For a video link, click here: http://link.reuters.com/gux28t (Editing by Elaine Lies and Michael Perry)
ST. LOUIS, May 17 (Thomson Reuters Accelus) - U.S. authorities have seized two accounts linked to a major operator in the booming Bitcoin digital currency market, Tokyo-based exchange Mt. Gox. The move may prevent the firm from facilitating the purchase and sale of Bitcoins in U.S. dollars at a time when use of the currency and its value has mushroomed.
Bitcoin, which unlike conventional money is bought and sold on a peer-to-peer network independent of any central authority, has grown popular among users who lack faith in the established banking system.
The price of the volatile currency ballooned in March as a result of the Cyprus bank crisis. Authorities worry that a lack of regulation has left the currency vulnerable to money launderers and other criminals.
A seizure warrant obtained Tuesday by the Department of Homeland Security froze an account that an Iowa-based online payment processor, Dwolla Inc, held at Veridian Credit Union in the name of Mutum Sigillum LLC.
An affidavit filed by an agent with the department's investigations unit states that Mutum Sigillum, a Mt. Gox subsidiary incorporated in Delaware, was operating as an unlicensed money transmitter, in violation of federal law.
Treasury's anti-money laundering unit, the Financial Crimes Enforcement Network (FinCEN), in March issued guidance that dubbed digital currency exchanges money transmitters, a finding that obliged such businesses to register with FinCEN and obtain any mandated state licenses.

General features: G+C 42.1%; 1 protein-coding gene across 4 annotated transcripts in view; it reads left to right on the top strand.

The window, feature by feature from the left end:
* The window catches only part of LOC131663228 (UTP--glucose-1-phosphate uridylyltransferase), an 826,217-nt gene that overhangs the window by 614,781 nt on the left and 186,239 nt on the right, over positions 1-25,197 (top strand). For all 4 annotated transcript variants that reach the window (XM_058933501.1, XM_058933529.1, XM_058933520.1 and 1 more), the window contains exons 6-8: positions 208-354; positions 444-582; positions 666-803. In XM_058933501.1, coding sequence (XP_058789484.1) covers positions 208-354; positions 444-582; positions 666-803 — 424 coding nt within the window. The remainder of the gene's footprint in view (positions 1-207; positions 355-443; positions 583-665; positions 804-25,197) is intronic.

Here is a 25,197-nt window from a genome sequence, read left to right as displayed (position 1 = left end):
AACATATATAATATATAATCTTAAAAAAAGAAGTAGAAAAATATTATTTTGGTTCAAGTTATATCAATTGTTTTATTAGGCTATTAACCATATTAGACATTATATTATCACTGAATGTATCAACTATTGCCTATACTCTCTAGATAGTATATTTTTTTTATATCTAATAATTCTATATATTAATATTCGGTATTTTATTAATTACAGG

A search of FinCEN's online registration database Friday morning suggested that neither Mt. Gox nor Mutum Sigillum had registered. The affidavit cited Mutum Sigillum's failure to register with FinCEN as sufficient grounds to seize its accounts.
Both Mutum Sigillum and Mt. Gox, which says it handles 80 percent of Bitcoin trading, are owned by Mark Karpeles, the affidavit states. It adds that Karpeles opened an account in Mutum Sigillum's name at Wells Fargo in May 2011, and that when doing so completed a form in which he said it was not a money transmitter.
Karpeles did not immediately respond to a request for comment. Nor did Dwolla.
The Wells Fargo account was seized earlier this month as part of the same investigation that prompted the seizure of Mutum Sigillum's Dwolla account at Veridian Credit Union, the affidavit states.
It also notes that those wishing to use U.S. dollars to buy Bitcoins deposited money with Dwolla and directed that it be forwarded to Mt. Gox. When people wanted to cash out, Mt. Gox wired funds from an account at Sumitomo Mitsui Bank in Japan to the Wells Fargo account and U.S. dollars were sent to Dwolla.
An Homeland Security department informant based in Maryland engaged in such transactions, the affidavit states, presenting the informant's Bitcoin exchanges as evidence of Mutum Sigillum's purported status as a money transfer firm.
The seizure of the Mt. Gox-linked accounts may threaten the exchange's ability to do business in U.S. dollars. The impact on the overall Bitcoin market is unclear.
Some Mt. Gox customers have already taken to message boards to express concern about their ability to buy Bitcoins with U.S. dollars or liquidate existing investments. One user posting on a Bitcoin question and answer site suggested this problem was a grave one for the currency and Mt. Gox.